Visualize it, the doctor said. See yourself picking up the phone. See yourself dialing.
When he closes his eyes he sees it not in color, not in flesh, but in woodcuts. Like in his grandmother’s book of fairy tales—the massive one, that needed an adult’s lap to support. The faces scraped too heavily from the grain of the block, the limbs always a bit too long.
You’re saying hello. You’re asking if you can speak to her.
There was a picture in the middle of the book that the pages always fell to when he pulled it off the table, too small and too cowed by grandmother’s parlor to hold on to it properly. A well, a woman. A girl mouthing moans as a horrid, squat creature tumbled from her lips. Another following.
She’s coming to the phone. You are calm. You are deciding what to say.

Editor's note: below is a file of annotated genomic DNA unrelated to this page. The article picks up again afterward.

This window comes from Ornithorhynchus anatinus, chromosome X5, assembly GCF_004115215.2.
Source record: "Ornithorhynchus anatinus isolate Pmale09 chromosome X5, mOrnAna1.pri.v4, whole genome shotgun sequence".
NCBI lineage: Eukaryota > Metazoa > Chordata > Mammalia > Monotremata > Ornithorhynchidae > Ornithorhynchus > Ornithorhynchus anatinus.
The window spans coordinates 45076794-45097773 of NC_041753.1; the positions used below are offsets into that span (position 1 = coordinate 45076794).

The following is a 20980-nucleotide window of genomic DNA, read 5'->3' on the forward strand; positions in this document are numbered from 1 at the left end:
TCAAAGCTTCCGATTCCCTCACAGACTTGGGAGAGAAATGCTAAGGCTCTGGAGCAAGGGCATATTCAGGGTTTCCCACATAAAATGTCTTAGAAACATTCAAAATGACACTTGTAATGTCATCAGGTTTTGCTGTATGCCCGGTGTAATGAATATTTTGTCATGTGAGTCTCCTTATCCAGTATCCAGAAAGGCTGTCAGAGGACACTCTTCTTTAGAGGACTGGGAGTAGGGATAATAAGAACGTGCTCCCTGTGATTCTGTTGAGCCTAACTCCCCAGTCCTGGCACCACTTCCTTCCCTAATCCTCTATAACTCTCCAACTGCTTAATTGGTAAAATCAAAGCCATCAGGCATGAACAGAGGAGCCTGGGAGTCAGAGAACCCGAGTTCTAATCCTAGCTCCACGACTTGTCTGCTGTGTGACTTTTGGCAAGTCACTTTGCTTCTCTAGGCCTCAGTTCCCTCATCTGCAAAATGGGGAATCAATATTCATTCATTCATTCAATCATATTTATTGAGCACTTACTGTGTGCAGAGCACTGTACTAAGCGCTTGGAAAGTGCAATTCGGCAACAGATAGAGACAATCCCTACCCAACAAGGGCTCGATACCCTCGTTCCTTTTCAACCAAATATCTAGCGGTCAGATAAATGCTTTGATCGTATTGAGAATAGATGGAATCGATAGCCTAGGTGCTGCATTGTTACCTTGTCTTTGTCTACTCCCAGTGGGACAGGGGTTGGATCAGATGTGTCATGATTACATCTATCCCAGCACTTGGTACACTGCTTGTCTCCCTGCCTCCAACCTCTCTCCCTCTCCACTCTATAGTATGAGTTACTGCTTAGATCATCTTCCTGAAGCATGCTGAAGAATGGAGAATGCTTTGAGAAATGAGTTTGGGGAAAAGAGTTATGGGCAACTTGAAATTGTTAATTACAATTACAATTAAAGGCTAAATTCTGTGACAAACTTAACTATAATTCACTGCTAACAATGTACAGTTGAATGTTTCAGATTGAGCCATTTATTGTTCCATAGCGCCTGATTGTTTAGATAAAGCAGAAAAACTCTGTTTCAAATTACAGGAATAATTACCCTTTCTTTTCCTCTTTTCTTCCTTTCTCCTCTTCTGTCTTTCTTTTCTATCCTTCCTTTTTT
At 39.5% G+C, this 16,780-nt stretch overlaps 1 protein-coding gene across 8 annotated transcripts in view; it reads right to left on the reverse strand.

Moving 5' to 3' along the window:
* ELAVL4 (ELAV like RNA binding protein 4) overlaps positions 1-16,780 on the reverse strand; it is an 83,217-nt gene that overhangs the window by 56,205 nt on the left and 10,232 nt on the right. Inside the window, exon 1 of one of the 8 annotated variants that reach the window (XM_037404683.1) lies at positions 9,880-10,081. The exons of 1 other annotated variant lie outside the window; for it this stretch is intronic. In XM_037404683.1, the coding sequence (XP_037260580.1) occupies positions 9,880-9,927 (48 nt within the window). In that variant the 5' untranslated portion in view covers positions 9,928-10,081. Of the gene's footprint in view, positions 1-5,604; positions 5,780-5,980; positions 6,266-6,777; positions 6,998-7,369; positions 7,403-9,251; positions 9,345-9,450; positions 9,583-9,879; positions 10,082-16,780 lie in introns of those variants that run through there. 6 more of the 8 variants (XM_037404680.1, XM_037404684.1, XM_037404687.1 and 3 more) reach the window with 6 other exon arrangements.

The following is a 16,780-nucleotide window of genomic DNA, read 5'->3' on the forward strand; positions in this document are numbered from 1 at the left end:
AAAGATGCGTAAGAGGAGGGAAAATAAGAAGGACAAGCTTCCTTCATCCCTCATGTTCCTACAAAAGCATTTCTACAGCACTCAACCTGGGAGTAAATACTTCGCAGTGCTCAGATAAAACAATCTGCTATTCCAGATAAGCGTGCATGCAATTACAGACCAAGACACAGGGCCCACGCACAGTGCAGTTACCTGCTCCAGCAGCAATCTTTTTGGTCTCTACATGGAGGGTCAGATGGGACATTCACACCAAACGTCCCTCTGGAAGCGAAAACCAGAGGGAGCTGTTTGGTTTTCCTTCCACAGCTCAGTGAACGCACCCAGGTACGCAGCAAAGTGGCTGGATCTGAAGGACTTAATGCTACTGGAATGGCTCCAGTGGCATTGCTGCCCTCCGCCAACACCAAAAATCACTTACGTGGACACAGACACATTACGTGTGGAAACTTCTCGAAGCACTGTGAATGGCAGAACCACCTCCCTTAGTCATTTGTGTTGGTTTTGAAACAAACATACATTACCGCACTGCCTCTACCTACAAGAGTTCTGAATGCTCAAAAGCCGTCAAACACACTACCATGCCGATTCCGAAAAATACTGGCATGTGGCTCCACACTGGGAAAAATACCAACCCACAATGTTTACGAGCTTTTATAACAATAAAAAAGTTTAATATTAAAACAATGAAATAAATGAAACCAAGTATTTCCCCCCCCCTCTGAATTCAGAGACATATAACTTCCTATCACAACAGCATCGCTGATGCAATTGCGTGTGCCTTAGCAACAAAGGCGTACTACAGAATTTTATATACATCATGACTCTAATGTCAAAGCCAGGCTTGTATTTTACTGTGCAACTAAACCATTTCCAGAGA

There were two girls went to the well to draw water. The first was a poor starveling, relict of a sweet consumptive mother too fondly remembered for the new wife’s taste. Her stepmother used her cruelly, yet she spoke only kind words to the beggar-woman who asked her to draw just one cup more. The woman kissed her cheek and each word was a pearl, a rose-petal, a diamond drop.
She’s saying hello. You are calm. You are calm.
The stepmother sent her own daughter next, to earn her mouthful of riches. This daughter was a pampered priss, far too proud of her own reflection on the surface of the well to speak prettily to the woman who waited there. Not a beggar, this time—a lady of furs and finery, surely with servants enough to draw her water and even to bring the cup to her lips. So the second girl said, with a toss of her head and a giggle. The lady kissed her other cheek and the next laugh brought forth a swarm of flies.
Visualize speaking. But even in his mind, he is too shy to open his mouth. He doesn’t want to know what’s kissed him.